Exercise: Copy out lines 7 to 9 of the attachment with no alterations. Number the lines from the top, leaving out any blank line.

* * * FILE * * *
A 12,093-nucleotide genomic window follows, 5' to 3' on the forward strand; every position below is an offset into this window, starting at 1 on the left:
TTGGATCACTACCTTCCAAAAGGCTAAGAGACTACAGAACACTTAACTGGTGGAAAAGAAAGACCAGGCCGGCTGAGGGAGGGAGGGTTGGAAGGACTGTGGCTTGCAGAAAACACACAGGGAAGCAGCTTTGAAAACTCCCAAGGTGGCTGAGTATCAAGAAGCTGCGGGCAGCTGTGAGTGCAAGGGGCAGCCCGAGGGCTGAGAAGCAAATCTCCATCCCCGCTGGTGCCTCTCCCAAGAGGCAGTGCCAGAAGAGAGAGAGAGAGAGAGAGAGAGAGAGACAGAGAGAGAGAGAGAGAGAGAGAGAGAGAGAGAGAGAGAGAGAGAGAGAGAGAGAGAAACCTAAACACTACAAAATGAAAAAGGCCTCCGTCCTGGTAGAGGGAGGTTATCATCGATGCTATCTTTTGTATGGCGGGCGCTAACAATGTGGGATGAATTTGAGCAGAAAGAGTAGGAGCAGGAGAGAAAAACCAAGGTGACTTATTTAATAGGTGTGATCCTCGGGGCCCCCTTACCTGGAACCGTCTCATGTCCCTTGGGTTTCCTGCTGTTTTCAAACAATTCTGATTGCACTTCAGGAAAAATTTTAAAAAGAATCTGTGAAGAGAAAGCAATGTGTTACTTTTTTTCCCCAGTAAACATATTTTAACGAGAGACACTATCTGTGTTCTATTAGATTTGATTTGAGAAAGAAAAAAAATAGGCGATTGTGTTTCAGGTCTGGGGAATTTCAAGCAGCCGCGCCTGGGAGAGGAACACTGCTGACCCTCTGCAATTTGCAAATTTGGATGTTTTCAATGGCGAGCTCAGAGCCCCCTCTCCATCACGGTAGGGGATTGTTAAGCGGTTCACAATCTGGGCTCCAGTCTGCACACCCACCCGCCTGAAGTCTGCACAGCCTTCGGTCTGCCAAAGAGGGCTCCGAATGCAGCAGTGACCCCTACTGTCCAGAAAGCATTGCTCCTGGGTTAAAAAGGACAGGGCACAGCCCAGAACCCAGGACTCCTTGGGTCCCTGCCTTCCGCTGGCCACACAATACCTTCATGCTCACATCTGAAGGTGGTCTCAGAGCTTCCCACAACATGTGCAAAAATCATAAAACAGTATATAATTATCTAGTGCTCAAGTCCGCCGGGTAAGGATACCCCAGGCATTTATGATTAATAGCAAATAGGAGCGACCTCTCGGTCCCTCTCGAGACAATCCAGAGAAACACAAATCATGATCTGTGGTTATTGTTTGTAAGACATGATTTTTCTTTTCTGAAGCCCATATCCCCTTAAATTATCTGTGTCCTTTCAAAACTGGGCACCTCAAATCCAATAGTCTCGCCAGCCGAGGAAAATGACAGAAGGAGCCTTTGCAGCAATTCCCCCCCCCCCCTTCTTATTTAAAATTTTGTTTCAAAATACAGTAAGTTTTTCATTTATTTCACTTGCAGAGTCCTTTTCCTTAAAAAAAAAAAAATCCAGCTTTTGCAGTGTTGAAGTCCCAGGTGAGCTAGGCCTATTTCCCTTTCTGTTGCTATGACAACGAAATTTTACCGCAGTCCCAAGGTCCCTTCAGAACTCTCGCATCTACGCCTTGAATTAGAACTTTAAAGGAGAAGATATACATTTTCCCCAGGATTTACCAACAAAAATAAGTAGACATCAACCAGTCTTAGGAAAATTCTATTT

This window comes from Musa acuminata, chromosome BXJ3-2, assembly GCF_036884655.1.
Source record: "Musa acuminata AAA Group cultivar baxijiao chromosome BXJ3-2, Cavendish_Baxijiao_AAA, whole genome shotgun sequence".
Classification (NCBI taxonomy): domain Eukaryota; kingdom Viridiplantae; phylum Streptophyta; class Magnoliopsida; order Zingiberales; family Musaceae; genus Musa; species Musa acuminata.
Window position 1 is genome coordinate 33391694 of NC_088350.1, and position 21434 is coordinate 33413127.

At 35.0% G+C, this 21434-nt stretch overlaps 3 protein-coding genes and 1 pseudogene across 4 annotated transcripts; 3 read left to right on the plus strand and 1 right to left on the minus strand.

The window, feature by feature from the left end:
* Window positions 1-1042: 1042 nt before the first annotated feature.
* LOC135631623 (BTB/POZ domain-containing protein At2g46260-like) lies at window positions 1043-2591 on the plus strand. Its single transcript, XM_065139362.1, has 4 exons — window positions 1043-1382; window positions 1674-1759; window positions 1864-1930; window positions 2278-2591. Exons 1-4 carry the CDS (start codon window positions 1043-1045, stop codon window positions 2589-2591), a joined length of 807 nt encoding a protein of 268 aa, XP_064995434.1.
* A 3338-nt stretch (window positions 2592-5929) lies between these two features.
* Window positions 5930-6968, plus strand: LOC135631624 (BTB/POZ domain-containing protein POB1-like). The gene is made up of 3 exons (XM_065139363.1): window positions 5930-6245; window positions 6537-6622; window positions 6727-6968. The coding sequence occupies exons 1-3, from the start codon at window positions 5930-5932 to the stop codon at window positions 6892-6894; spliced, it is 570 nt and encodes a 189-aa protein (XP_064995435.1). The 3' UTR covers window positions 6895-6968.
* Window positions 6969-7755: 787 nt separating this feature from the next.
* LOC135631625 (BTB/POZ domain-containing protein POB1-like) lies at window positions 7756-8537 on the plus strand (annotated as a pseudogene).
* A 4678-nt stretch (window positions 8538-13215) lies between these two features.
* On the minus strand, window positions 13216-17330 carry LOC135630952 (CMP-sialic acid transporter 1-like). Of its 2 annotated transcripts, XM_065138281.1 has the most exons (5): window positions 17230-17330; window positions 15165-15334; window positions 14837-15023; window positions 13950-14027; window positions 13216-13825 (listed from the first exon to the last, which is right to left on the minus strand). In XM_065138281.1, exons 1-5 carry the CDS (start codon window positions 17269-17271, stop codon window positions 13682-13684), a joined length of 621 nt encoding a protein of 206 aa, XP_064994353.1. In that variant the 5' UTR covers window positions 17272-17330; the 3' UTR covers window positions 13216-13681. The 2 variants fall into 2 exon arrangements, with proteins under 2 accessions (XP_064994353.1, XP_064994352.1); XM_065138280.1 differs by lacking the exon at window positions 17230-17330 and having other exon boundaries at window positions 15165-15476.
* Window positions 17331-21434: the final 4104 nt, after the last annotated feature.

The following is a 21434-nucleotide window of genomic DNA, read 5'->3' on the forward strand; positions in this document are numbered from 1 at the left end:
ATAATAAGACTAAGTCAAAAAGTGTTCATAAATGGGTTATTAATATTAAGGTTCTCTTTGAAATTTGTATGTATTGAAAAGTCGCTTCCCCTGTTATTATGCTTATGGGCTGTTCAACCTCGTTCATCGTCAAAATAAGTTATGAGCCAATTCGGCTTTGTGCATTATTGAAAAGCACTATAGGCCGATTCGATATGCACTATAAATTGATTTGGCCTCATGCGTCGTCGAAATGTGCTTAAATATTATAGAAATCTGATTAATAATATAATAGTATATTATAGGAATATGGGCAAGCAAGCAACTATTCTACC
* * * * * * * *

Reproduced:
At 35.0% G+C, this 21434-nt stretch overlaps 3 protein-coding genes and 1 pseudogene across 4 annotated transcripts; 3 read left to right on the plus strand and 1 right to left on the minus strand.

The window, feature by feature from the left end:
* Window positions 1-1042: 1042 nt before the first annotated feature.